ldd [OPTION]... FILE...
ldd prints the shared libraries required by each program or shared
library specified on the command line.
In the usual case, ldd invokes the standard dynamic linker (see
ld.so(8)) with the LD_TRACE_LOADED_OBJECTS environment variable set to
1, which causes the linker to display the library dependencies. Be
aware, however, that in some circumstances, some versions of ldd may
attempt to obtain the dependency information by directly executing the
program. Thus, you should never employ ldd on an untrusted executable,
since this may result in the execution of arbitrary code. A safer
alternative when dealing with untrusted executables is:
$ objdump -p /path/to/program | grep NEEDED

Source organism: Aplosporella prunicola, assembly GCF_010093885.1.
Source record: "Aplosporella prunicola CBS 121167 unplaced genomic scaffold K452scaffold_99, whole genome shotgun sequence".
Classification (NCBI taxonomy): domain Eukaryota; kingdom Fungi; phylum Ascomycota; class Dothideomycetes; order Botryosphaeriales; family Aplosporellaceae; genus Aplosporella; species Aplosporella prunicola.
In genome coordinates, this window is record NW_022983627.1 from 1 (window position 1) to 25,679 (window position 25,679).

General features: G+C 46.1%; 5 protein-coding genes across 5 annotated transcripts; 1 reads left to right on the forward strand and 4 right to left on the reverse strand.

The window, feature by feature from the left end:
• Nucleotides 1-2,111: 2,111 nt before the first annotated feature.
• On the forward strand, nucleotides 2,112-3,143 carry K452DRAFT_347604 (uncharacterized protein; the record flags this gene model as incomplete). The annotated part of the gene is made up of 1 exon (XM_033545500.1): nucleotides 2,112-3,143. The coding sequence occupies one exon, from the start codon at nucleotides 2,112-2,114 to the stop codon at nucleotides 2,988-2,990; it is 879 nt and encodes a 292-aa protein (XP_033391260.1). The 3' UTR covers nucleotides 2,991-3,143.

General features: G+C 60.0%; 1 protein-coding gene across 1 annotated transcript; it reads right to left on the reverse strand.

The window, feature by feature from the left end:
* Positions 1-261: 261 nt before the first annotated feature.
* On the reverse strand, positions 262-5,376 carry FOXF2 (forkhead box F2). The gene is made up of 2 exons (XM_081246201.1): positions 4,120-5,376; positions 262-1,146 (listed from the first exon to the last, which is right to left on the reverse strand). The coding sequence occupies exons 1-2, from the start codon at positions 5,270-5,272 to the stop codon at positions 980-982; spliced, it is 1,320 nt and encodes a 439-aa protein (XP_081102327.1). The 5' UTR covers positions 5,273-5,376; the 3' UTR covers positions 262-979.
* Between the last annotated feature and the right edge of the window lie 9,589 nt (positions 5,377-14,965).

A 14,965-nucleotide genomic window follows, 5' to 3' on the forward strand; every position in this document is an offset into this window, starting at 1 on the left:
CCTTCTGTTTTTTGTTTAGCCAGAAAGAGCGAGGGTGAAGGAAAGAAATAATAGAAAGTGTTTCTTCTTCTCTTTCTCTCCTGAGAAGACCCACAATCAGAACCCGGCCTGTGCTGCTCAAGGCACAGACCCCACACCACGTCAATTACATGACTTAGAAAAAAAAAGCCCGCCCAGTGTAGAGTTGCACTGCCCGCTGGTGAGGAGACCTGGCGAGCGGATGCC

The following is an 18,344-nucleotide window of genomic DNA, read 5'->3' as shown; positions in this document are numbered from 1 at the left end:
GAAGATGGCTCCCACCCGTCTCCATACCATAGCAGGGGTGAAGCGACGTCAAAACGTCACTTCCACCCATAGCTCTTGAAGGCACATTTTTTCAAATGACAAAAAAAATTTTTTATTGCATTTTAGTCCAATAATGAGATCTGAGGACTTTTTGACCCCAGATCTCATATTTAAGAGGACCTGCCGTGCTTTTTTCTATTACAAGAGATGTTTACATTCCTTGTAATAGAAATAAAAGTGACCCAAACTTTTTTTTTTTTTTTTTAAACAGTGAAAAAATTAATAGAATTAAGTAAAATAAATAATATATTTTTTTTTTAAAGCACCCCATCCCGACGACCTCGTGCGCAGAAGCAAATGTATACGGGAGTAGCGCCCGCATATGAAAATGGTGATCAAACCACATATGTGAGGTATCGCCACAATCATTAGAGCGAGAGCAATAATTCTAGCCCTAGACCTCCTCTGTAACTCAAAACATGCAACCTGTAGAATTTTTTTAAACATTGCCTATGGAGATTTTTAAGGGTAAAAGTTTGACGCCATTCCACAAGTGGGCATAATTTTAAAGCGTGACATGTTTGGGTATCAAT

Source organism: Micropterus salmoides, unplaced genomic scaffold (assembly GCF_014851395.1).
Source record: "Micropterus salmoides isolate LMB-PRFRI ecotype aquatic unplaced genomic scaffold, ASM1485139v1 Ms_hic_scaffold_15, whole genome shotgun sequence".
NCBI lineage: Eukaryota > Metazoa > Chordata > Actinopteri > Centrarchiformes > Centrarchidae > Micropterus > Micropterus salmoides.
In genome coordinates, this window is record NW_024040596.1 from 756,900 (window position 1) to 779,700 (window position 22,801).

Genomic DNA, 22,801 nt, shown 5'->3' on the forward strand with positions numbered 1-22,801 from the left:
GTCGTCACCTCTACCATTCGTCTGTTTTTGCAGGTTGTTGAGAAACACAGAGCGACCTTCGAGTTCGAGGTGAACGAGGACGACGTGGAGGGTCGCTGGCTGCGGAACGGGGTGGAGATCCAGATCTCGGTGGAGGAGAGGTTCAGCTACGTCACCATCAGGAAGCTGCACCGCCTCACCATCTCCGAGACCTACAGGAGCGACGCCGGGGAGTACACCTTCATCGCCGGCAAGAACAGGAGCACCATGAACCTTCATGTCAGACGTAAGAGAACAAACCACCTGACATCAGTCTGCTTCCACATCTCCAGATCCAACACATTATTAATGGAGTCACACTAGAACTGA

Print the version number of ldd.
Print all information, including, for example, symbol versioning
Print unused direct dependencies. (Since glibc 2.3.4.)
Perform relocations and report any missing objects (ELF only).
Perform relocations for both data objects and functions, and
report any missing objects or functions (ELF only).
--help Usage information.
The standard version of ldd comes with glibc2. Libc5 came with an
older version, still present on some systems. The long options are not
supported by the libc5 version. On the other hand, the glibc2 version
does not support -V and only has the equivalent --version.
The libc5 version of this program will use the name of a library given
on the command line as-is when it contains a '/'; otherwise it searches
for the library in the standard locations. To run it on a shared
library in the current directory, prefix the name with "./".
ldd does not work on a.out shared libraries.
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